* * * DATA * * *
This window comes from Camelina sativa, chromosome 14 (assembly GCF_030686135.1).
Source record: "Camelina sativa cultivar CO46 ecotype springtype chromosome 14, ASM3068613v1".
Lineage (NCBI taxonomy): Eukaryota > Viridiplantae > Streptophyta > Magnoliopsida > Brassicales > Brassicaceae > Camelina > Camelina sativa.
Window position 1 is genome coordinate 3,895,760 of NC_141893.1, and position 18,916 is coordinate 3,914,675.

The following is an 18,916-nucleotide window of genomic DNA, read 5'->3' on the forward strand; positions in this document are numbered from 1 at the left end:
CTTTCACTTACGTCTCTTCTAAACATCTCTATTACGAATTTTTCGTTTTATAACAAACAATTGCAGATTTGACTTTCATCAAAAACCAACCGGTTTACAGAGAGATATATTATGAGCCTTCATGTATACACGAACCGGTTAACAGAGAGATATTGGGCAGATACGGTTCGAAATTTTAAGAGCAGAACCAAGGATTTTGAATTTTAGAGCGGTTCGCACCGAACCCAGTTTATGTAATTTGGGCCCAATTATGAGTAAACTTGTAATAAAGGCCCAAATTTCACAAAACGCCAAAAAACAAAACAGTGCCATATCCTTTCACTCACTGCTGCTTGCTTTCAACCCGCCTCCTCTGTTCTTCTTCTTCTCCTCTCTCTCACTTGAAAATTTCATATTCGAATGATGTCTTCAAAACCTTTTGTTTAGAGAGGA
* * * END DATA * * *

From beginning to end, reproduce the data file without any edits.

This window comes from Camelina sativa, chromosome 14 (assembly GCF_030686135.1).
Source record: "Camelina sativa cultivar CO46 ecotype springtype chromosome 14, ASM3068613v1".
Lineage (NCBI taxonomy): Eukaryota > Viridiplantae > Streptophyta > Magnoliopsida > Brassicales > Brassicaceae > Camelina > Camelina sativa.
Window position 1 is genome coordinate 3,895,760 of NC_141893.1, and position 18,916 is coordinate 3,914,675.

The following is an 18,916-nucleotide window of genomic DNA, read 5'->3' on the forward strand; positions in this document are numbered from 1 at the left end:
CTTTCACTTACGTCTCTTCTAAACATCTCTATTACGAATTTTTCGTTTTATAACAAACAATTGCAGATTTGACTTTCATCAAAAACCAACCGGTTTACAGAGAGATATATTATGAGCCTTCATGTATACACGAACCGGTTAACAGAGAGATATTGGGCAGATACGGTTCGAAATTTTAAGAGCAGAACCAAGGATTTTGAATTTTAGAGCGGTTCGCACCGAACCCAGTTTATGTAATTTGGGCCCAATTATGAGTAAACTTGTAATAAAGGCCCAAATTTCACAAAACGCCAAAAAACAAAACAGTGCCATATCCTTTCACTCACTGCTGCTTGCTTTCAACCCGCCTCCTCTGTTCTTCTTCTTCTCCTCTCTCTCACTTGAAAATTTCATATTCGAATGATGTCTTCAAAACCTTTTGTTTAGAGAGGA